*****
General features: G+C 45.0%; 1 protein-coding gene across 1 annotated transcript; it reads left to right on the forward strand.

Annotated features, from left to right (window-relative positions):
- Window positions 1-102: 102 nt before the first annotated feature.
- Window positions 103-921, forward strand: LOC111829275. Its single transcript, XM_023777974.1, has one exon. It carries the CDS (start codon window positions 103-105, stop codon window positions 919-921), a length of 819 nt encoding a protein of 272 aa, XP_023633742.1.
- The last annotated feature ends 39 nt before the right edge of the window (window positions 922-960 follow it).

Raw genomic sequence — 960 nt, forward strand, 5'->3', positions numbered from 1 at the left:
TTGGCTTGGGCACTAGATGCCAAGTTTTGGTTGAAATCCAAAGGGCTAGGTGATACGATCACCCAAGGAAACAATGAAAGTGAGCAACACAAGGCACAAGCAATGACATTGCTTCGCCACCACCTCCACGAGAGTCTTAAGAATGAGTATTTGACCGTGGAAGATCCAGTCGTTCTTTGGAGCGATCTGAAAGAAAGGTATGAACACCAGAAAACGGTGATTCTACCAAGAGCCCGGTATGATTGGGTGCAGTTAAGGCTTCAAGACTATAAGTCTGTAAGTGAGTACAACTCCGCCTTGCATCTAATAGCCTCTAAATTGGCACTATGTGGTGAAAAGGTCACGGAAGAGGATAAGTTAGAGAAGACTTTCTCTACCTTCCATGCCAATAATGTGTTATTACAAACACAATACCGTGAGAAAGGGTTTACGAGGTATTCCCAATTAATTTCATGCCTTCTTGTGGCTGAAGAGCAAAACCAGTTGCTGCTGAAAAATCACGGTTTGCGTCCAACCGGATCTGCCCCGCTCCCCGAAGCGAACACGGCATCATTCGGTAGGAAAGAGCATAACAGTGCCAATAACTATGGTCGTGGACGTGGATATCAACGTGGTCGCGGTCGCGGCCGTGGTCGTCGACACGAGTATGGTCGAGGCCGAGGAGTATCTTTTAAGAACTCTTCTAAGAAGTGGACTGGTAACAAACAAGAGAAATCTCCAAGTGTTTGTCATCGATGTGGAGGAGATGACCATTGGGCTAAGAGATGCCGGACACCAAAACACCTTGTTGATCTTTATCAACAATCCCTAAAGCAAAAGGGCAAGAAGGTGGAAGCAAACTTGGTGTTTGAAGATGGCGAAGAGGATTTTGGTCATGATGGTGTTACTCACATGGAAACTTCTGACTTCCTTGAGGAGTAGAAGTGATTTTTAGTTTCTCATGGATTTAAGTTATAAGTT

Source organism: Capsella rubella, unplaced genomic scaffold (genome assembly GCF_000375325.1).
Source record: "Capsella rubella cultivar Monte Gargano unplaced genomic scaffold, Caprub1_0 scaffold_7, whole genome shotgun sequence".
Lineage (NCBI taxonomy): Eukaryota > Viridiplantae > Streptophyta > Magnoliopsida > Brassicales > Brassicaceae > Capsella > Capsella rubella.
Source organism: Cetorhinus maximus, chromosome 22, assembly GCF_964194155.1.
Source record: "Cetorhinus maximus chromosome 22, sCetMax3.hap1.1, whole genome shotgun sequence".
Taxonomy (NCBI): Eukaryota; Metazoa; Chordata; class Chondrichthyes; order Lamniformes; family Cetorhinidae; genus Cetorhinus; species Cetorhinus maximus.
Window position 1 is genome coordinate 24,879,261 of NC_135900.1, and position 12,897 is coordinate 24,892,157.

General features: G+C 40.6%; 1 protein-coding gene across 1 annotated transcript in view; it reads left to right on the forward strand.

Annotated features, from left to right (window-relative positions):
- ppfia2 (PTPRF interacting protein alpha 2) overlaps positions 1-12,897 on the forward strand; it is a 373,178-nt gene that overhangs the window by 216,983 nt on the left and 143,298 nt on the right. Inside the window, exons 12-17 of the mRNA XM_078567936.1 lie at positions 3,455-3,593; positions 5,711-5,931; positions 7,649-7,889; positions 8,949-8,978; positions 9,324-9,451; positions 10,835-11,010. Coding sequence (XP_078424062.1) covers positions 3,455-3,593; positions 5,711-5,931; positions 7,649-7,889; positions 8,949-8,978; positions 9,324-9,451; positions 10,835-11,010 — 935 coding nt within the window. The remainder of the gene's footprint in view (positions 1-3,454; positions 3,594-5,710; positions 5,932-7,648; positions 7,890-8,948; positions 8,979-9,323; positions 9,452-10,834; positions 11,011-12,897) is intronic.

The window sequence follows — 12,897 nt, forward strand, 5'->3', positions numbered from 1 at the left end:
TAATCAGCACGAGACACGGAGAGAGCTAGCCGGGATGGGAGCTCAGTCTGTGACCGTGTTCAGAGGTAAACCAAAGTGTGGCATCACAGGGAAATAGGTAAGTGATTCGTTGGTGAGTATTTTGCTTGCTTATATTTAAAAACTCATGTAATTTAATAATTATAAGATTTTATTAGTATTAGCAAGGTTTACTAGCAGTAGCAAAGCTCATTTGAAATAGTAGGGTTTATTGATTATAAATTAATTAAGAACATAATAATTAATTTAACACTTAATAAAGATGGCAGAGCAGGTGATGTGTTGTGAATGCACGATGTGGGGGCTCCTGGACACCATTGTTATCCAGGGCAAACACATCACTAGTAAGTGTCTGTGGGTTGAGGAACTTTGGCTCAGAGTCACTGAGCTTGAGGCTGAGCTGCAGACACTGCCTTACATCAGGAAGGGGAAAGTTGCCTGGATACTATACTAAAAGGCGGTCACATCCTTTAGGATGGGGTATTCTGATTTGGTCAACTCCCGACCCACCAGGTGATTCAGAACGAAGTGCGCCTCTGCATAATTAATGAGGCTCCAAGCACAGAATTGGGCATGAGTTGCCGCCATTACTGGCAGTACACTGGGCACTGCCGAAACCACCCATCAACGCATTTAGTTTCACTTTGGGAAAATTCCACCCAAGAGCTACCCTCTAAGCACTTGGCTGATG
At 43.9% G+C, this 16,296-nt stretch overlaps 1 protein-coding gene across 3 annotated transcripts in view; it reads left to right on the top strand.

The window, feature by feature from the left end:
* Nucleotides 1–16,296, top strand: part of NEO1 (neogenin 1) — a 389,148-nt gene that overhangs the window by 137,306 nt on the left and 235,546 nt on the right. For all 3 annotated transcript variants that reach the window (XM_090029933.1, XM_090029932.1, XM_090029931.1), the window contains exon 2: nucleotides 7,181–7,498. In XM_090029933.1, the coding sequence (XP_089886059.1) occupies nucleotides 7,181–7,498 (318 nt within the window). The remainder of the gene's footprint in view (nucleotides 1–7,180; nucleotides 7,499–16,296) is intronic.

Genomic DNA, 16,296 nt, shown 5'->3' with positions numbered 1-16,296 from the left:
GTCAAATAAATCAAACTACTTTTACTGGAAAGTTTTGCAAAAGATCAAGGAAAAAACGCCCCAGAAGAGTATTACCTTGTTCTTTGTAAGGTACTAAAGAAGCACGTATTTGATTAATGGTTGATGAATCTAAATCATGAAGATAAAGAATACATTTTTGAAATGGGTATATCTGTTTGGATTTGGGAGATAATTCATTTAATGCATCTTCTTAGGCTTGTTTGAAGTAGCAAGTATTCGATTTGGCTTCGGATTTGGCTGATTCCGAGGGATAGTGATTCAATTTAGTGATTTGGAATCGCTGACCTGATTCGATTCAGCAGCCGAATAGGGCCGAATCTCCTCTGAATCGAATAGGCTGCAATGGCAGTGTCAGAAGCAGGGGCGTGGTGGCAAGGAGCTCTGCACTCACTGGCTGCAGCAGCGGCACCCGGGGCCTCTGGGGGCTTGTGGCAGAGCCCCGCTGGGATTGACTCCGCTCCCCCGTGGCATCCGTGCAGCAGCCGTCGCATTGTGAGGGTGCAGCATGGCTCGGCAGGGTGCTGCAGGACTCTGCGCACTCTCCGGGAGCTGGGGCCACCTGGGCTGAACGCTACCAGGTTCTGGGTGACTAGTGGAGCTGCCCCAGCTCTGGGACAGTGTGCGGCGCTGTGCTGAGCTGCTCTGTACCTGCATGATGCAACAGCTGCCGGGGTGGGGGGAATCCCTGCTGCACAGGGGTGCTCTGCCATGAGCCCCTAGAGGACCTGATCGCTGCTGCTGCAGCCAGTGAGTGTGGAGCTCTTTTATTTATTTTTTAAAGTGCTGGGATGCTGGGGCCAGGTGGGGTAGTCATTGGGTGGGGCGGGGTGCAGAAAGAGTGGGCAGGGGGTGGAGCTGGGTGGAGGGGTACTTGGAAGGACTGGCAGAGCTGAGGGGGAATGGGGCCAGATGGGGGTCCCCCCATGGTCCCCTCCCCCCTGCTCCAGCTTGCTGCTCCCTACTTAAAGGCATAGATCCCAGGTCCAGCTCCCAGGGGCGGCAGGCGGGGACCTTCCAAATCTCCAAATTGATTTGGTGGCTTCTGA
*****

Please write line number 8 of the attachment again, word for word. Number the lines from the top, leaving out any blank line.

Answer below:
Source organism: Capsella rubella, unplaced genomic scaffold (genome assembly GCF_000375325.1).